The Department of Health risks sidelining dying people by opting to survey bereaved relatives about care, instead of the patients themselves, a nursing academic has said.
The NHS Outcomes Framework, published last month, sets out indicators that the DH will use to judge service performance.
The DH said “improving the experience of care for people at the end of their lives” would be assessed.
However, the framework suggests it is not possible to do this by asking dying patients themselves for their views on their care.
Instead it says: “A new survey of bereaved carers will be used to understand the experience of the person at the end of their life, and of their wider family.”
The survey is due to be introduced in April next year.
But Sally Brearley, visiting fellow at the national nursing research unit at King’s College London, said methods of measuring dying patients’ experience of their care were emerging.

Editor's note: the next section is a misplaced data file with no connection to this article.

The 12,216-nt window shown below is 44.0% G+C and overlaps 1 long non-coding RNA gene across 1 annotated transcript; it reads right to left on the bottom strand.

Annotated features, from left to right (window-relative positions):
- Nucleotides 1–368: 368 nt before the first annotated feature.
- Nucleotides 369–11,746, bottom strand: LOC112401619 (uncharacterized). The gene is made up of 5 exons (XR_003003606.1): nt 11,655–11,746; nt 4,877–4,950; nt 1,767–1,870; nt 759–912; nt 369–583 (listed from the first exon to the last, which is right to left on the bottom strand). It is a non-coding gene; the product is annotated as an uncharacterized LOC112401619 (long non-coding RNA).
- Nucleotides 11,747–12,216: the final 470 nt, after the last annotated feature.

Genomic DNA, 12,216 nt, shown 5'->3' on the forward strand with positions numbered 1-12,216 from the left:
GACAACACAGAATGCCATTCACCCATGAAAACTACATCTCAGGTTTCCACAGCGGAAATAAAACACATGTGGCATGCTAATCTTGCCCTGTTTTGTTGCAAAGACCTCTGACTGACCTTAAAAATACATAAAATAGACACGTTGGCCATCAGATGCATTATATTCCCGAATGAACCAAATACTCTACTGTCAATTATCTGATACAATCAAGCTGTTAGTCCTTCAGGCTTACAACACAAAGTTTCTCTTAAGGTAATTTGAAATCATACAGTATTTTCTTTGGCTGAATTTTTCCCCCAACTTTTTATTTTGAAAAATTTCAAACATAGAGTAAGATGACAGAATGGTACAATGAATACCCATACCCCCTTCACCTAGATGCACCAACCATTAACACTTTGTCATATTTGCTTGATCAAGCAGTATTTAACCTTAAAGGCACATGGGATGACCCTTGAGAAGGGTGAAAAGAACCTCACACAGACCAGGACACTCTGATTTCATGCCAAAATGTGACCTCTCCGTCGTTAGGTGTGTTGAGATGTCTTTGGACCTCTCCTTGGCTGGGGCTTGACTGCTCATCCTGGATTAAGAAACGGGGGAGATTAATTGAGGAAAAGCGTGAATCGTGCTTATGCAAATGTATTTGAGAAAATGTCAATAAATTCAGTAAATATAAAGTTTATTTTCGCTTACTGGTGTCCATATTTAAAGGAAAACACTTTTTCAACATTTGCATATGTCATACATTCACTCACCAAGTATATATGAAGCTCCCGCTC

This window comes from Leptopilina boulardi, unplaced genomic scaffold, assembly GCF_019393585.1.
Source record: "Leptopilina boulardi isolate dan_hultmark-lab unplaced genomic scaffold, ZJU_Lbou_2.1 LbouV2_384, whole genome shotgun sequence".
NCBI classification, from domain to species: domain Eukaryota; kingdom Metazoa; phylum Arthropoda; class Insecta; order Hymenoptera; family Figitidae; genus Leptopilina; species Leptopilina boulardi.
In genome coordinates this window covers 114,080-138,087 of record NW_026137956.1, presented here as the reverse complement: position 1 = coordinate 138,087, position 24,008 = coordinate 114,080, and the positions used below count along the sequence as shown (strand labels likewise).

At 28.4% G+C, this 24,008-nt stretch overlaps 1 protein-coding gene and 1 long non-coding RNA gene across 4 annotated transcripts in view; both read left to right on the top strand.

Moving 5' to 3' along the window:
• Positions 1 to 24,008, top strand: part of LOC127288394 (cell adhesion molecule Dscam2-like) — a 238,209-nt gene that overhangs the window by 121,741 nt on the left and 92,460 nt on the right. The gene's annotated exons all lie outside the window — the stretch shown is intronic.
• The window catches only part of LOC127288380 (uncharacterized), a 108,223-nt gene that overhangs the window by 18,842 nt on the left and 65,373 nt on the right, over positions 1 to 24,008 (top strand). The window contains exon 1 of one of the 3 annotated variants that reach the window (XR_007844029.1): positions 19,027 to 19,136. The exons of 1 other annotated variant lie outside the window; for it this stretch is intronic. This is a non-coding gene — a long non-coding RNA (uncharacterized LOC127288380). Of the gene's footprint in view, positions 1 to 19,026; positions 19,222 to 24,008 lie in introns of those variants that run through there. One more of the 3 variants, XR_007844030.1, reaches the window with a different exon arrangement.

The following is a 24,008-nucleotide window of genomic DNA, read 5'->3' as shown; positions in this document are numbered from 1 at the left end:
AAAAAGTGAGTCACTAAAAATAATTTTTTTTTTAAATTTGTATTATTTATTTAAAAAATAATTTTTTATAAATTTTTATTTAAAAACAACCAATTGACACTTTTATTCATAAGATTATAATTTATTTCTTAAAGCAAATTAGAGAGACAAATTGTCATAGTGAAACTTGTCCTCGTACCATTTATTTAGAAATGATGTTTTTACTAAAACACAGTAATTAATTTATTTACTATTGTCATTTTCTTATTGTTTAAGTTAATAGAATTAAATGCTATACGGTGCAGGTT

She told Nursing Times that these should be developed instead of relying on relatives or carers’ views.
Ms Brearley said: “Dying in hospital is disenfranchising enough already. Nurses working in end of life care know there are already some very good measures [for directly measuring the experience of end of life care patients].”
The framework also adopts indicators that are directly influenced by the quality of nursing.